As deep as the ocean: the interconnectedness of peace building and marine conservation. The perspective of a Peace Fellow during the times of COVID-19.
So, here I am again. It’s 2 pm in Dili, Timor-Leste. I just rushed back from a squeezed-in 20 min lunch break to sit for another awe-inspiring three hours glued to my computer screen. This is not how I imagined this experience to be, yet here I am. COVID-19 has turned my entire life upside down and the Rotary Peace Fellowship is no exception. What was supposed to take place in 2020 as a resident three-month intensive networking, leadership and professional development opportunity at Chulalongkorn University in Bangkok, Thailand is now taking place virtually in the familiarity of the Blue Ventures office in Díli.
I am the Country Manager of Blue Ventures in Timor-Leste. As the primary country representative, I provide vision, strategy and leadership for Blue Ventures’ growing marine conservation, fisheries management, alternative livelihood and ecotourism programmes in Timor-Leste. These initiatives aim to empower coastal communities to manage their marine ecosystem effectively, enriching local livelihoods and sustaining healthy marine environments for generations to come.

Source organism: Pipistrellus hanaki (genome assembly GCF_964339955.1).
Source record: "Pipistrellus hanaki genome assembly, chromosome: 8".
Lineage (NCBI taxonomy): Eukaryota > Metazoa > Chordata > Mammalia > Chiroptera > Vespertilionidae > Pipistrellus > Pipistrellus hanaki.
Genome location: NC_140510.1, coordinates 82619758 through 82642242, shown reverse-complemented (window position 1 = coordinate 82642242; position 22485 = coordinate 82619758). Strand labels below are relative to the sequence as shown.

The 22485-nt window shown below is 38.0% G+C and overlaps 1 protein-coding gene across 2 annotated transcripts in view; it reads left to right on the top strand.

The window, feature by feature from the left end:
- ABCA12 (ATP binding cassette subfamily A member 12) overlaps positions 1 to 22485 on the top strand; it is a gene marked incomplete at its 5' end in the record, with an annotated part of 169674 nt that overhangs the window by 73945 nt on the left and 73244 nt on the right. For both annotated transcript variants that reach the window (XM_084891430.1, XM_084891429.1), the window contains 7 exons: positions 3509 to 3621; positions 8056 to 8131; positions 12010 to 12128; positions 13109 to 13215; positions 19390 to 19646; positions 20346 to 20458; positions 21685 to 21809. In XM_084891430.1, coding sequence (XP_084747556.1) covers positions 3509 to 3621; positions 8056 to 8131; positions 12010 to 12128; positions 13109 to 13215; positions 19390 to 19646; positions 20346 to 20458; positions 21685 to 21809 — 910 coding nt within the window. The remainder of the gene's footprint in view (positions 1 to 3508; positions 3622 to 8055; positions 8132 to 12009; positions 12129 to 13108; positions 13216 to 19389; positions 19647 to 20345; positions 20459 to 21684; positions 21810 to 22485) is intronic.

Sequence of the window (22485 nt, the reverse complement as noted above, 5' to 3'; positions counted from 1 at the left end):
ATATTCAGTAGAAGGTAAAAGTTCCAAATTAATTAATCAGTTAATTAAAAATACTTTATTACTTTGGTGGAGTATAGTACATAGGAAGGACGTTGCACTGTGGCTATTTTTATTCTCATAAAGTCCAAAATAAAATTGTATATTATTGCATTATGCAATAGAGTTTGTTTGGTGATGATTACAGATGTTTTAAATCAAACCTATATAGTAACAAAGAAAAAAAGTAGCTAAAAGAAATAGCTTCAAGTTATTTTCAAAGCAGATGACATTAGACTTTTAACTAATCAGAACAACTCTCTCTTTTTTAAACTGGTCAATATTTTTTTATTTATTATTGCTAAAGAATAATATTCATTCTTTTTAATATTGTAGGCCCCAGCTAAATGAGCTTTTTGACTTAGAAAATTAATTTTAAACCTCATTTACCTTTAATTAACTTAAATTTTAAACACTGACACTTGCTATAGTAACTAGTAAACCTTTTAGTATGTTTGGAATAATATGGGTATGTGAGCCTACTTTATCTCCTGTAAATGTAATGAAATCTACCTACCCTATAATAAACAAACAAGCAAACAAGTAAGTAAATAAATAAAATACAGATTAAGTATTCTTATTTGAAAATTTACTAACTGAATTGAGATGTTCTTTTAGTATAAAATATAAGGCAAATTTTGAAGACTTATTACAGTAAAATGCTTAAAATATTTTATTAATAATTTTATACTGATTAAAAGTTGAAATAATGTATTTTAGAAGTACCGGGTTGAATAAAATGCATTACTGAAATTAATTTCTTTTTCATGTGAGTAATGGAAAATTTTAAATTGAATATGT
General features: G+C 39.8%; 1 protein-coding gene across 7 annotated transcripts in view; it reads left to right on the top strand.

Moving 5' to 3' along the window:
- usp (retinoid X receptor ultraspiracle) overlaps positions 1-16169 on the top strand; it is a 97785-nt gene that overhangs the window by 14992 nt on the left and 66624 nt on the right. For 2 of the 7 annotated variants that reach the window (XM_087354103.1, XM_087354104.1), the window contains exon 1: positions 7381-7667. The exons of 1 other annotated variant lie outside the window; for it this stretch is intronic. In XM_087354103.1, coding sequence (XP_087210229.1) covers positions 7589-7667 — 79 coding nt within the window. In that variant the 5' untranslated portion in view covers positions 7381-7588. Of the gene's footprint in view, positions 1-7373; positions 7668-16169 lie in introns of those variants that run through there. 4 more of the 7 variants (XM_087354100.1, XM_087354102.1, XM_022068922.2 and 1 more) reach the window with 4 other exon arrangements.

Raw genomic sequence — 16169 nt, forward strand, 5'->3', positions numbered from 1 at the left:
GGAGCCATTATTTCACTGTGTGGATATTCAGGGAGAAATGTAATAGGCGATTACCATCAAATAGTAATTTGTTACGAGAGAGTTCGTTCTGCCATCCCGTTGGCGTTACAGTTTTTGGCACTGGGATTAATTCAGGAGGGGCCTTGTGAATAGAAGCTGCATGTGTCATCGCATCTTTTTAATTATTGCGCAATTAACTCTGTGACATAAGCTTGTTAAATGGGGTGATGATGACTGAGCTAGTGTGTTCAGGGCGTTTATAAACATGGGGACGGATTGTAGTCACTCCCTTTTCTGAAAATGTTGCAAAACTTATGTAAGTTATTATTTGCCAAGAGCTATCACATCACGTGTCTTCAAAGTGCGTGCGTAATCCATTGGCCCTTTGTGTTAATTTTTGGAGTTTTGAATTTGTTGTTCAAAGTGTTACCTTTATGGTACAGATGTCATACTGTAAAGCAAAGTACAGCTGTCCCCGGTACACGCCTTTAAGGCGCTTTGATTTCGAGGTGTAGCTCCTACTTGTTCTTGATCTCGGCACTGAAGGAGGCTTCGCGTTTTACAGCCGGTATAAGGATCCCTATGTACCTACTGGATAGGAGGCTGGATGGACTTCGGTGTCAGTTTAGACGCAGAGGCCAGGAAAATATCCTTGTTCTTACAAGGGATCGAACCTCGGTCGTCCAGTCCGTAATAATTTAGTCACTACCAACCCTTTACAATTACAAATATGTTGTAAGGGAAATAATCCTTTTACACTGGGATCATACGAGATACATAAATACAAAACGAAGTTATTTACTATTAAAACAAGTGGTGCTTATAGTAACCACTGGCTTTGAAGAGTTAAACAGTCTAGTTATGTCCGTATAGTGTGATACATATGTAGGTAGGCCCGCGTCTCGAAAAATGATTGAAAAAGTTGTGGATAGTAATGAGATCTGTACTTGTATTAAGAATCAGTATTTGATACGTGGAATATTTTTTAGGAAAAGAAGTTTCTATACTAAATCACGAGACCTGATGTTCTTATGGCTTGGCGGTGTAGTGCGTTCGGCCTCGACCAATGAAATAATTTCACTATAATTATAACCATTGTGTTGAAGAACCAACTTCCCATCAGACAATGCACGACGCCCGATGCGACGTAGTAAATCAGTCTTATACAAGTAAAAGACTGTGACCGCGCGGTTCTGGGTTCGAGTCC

Leading the busy country team and organisation means that I usually don’t have many opportunities to stop and reflect. This fellowship is offering me this opportunity: the new delivery format is now stretched over a full year and for the first four months for three times a week, I close the door to my Timorese colleagues and invite global study pals into my office – virtually of course!
Thus far, I have been enjoying every minute, absorbing the new insights like a sponge. We are a very diverse cohort of 19 hand selected Peace Fellows from 16 countries and our lecturers call in from around the globe. Many of us, myself included, aren’t local to where we are now living and working, bringing in a myriad of perspectives. To accommodate the extreme time differences, our regular live classes are held in two separate groups. For most of us English is our second or third language so having video calls with poor internet connections has already been challenging, but against all the odds we are starting to form close bonds.